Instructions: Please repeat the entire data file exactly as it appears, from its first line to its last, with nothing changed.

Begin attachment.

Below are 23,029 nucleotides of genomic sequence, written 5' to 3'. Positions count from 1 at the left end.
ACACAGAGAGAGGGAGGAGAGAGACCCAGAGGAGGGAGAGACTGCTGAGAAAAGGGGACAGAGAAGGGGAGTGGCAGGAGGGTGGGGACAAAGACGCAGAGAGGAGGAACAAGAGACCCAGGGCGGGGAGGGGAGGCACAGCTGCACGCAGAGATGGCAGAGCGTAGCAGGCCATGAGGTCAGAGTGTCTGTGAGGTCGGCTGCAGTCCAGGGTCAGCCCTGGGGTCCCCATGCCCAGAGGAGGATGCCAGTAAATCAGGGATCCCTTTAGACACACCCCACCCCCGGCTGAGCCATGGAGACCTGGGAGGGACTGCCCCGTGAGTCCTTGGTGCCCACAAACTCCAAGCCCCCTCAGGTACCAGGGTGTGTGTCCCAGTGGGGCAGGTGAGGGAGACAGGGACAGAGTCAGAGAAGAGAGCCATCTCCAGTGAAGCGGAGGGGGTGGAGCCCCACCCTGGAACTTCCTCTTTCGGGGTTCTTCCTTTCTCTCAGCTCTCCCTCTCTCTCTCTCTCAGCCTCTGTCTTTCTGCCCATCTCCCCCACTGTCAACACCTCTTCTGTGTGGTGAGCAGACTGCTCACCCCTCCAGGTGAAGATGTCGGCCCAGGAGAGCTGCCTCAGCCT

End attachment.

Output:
Below are 23,029 nucleotides of genomic sequence, written 5' to 3'. Positions count from 1 at the left end.
ACACAGAGAGAGGGAGGAGAGAGACCCAGAGGAGGGAGAGACTGCTGAGAAAAGGGGACAGAGAAGGGGAGTGGCAGGAGGGTGGGGACAAAGACGCAGAGAGGAGGAACAAGAGACCCAGGGCGGGGAGGGGAGGCACAGCTGCACGCAGAGATGGCAGAGCGTAGCAGGCCATGAGGTCAGAGTGTCTGTGAGGTCGGCTGCAGTCCAGGGTCAGCCCTGGGGTCCCCATGCCCAGAGGAGGATGCCAGTAAATCAGGGATCCCTTTAGACACACCCCACCCCCGGCTGAGCCATGGAGACCTGGGAGGGACTGCCCCGTGAGTCCTTGGTGCCCACAAACTCCAAGCCCCCTCAGGTACCAGGGTGTGTGTCCCAGTGGGGCAGGTGAGGGAGACAGGGACAGAGTCAGAGAAGAGAGCCATCTCCAGTGAAGCGGAGGGGGTGGAGCCCCACCCTGGAACTTCCTCTTTCGGGGTTCTTCCTTTCTCTCAGCTCTCCCTCTCTCTCTCTCTCAGCCTCTGTCTTTCTGCCCATCTCCCCCACTGTCAACACCTCTTCTGTGTGGTGAGCAGACTGCTCACCCCTCCAGGTGAAGATGTCGGCCCAGGAGAGCTGCCTCAGCCT